Mar. 14th, 2019

Grixis Arclight Shadow: A Primer

Competitive EdgeJank Tank
Grixis Arclight Shadow: A Primer

Several weeks ago, we brought you Grixis Arclight Shadow, a fun and effective aggro/combo list centered around and . Today, we're going to be looking at an updated list that I've been working on, as well as some tips, tricks, and guidelines for running the deck against various matchups, as well as some info on the thought behind the choices made in the list.

Grixis Arclight Shadow

Note the flex slots in the list, which are intended to be slots that can be mix and matched depending on the meta you're expecting to play in. If you're expecting to play in a meta heavy with , 's, Death and Taxes lists, and any other list that has a good amount of X/1's, you should probably run . If you're thinking you're going to be facing 's and other relevant beaters, is a good choice. If you want to be a bit more fair and blue, a can help you in a pinch. Because of this, this list has 64 cards in it mainboard, but you should definitely only run 60 with choices of those flex slots.

Why Arclight Shadow?

If you've been playing Standard or Modern for the past few months, you've likely run into the GRN staple that is . It turns out that having a recursive, evasive, and "free" beater is pretty good in those formats. Since the card's release, has even been putting up some results in Legacy. While the former formats can be focused on board state and board interaction, Legacy is much more of a format based on counter wars. There's a few way's to get around through these counter wars as an aggressive strategy. The first is to just be faster than your opponent. In a format that has cards like and , this is a bit harder for an aggressive strategy that is also heavily reliant on a combo, but is still an effective strategy. The second is to have proactive disruption. If you can get rid of your opponent's answers to your threat before the moment of reckoning, you can steal a lot of games. Cards like , and preemptive use of and fit the bill for this.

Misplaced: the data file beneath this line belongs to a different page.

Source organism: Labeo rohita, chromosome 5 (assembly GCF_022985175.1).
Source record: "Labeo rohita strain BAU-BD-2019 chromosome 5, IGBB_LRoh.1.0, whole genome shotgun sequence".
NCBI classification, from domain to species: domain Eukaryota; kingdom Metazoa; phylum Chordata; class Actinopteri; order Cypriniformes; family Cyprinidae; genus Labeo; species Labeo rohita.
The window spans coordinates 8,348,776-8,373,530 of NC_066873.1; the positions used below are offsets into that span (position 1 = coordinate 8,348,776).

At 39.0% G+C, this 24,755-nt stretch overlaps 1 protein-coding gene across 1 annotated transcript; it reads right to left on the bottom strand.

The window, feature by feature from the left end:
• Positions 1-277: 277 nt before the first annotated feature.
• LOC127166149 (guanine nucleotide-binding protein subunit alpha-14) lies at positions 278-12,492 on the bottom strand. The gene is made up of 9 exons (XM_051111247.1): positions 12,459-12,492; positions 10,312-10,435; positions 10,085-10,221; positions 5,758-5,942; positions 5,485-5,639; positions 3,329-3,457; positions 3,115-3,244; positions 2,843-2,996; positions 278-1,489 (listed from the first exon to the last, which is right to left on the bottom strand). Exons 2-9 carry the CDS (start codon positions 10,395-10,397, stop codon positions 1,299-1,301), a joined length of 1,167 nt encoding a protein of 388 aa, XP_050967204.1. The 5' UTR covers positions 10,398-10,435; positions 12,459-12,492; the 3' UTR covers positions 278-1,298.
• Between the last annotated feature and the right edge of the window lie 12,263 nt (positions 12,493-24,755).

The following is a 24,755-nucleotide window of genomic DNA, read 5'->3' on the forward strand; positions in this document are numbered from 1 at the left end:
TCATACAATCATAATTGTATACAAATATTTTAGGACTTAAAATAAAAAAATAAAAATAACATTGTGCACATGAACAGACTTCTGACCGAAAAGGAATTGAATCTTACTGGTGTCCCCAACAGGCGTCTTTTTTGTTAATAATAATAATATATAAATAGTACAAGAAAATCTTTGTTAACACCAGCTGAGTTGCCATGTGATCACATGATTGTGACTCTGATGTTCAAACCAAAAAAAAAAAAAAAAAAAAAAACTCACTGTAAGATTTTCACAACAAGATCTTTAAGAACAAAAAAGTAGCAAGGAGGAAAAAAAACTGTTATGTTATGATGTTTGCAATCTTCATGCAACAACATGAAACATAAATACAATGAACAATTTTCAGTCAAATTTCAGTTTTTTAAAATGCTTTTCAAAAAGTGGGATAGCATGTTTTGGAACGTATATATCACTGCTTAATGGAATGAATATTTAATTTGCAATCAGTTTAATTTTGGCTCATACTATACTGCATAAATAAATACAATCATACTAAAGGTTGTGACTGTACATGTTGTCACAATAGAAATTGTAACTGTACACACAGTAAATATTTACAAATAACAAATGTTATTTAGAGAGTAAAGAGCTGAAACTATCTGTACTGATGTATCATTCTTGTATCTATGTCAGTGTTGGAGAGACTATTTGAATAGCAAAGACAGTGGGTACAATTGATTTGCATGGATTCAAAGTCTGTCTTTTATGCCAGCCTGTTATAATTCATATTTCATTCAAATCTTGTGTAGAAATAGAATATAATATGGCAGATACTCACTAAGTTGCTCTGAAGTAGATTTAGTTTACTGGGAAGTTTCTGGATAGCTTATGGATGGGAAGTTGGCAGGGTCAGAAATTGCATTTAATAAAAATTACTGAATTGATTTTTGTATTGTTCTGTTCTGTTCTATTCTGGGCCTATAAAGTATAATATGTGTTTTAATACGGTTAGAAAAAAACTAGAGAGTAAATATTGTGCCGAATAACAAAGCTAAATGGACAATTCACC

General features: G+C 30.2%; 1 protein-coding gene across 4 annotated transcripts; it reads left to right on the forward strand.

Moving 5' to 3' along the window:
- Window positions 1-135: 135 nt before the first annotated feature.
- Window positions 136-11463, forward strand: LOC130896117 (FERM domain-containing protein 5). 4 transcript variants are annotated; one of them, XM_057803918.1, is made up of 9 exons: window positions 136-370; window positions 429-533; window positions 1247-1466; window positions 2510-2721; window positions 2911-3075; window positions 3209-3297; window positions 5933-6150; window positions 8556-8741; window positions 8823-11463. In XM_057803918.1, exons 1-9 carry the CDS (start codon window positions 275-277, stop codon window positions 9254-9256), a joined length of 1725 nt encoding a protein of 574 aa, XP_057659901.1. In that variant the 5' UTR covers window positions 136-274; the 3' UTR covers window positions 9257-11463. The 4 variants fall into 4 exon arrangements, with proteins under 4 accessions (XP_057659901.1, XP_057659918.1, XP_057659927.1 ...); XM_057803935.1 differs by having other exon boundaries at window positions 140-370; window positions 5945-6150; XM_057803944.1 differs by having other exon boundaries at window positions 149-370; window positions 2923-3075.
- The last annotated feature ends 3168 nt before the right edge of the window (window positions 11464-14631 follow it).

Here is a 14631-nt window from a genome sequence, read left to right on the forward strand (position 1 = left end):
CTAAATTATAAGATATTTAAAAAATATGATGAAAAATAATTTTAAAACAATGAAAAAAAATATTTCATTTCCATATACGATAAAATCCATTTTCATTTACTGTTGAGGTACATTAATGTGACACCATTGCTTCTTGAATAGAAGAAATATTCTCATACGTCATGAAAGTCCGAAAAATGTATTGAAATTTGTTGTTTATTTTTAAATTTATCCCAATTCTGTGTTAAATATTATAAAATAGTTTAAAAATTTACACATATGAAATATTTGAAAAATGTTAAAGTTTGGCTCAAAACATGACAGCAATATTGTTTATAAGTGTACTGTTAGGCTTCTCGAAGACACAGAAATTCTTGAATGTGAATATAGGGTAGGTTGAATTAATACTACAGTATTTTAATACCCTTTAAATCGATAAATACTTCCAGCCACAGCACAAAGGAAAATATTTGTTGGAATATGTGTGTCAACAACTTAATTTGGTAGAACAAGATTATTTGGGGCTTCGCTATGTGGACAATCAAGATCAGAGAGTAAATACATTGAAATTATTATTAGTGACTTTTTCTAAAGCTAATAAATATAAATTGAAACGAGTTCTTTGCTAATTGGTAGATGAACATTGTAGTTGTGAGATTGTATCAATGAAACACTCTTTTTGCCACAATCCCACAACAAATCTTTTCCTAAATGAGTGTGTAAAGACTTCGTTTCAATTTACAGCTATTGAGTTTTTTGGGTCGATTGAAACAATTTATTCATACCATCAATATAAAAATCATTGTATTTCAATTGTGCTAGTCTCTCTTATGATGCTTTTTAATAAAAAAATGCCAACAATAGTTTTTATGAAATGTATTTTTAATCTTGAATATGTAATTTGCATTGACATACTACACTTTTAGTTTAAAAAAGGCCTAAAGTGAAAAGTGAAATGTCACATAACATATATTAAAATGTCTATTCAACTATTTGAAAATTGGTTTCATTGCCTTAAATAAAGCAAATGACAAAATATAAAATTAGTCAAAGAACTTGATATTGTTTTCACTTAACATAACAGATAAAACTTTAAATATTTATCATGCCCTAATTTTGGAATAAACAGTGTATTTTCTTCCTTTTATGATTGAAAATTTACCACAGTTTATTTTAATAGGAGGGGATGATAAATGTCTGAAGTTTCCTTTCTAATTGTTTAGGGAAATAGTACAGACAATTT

If you look at a deck like UB Death's Shadow, which is a clear inspiration for this list, you'll see some of the characteristics noted above. The deck is a bit more disruptive than fast, but it can close out games quickly with and . If you look at one of the other decks that seems to be rising in popularity, Grixis Phoenix, it has it's disruption in the form of and , but is also trying to get it's combo off as quick as possible, without counterspells as a back up.

So where does Arclight Shadow fit in between these? The thinking behind the deck is to have a diverse, must-deal-with threats, as well as a solid disruption package. If you look at a deck like Modern Izzet Phoenix, it has a suite of threats like and , which both need to be dealt with and dealt with in very different ways. Arclight Shadow has a similar set of creatures. is a threat that often needs to be dealt with quickly, often needs to be dealt with early, freeing the way for future threats, and can be combo'd off with , , and any other spell to become a game winning threat as soon as Turn 1, and not uncommonly on Turn 2. There are some games you'll win with , there are some games that will be won with , and some that'll be won with . Your win conditions are often determined by your opening hand, and that makes them very hard to answer.

There also are notable synergies that work in both a shell, as well as an strategy. These are cards that are cheap/free, and cause a loss of life. The cards that fit the bill on this are , (which causes life by replaying a shock land), and . in particular appears to me to be a card that is criminally underplayed in decks that care about these same things, such as Grixis Phoenix. In meta's where it's good, it is very very good. And at worst, it can be a free spell for , or a buff for . Because of these synergies, you're often not dead in the water once a certain set of threats has been dealt with. You're obviously not in great shape if you just went ahead and slammed three spells and got your countered, but chances are that you just put a lot of delve-able cards in the graveyard, or took a bunch of damage and now can start dropping .

Synergies are not only based in the mainboard, either. One of the best cards to help out our sideboard is . If you look for cards that work well with mana acceleration, you see cards like (which if dropped early is a death sentence to some decks), (to wipe a board if you're low on mana in a pinch), and (which can often be better to get off early, and still have some mana for a threat or disruption). You also see , which works well with since it usually is guaranteed that you're going to be dropping
The last point I want to make is how explosive this deck can be. This applies to decks in general, but I think that it can be a bit more all in since it has a host of disruption to preemptively and retroactively answer, well, answers. If you haven't played against a /, you might be curious how effective can close out a game. Well, the answer is very, very effectively. Being able to do 9 damage in a single turn usually means you're threatening lethal if you are unanswered by your next combat step.

Why not run this card?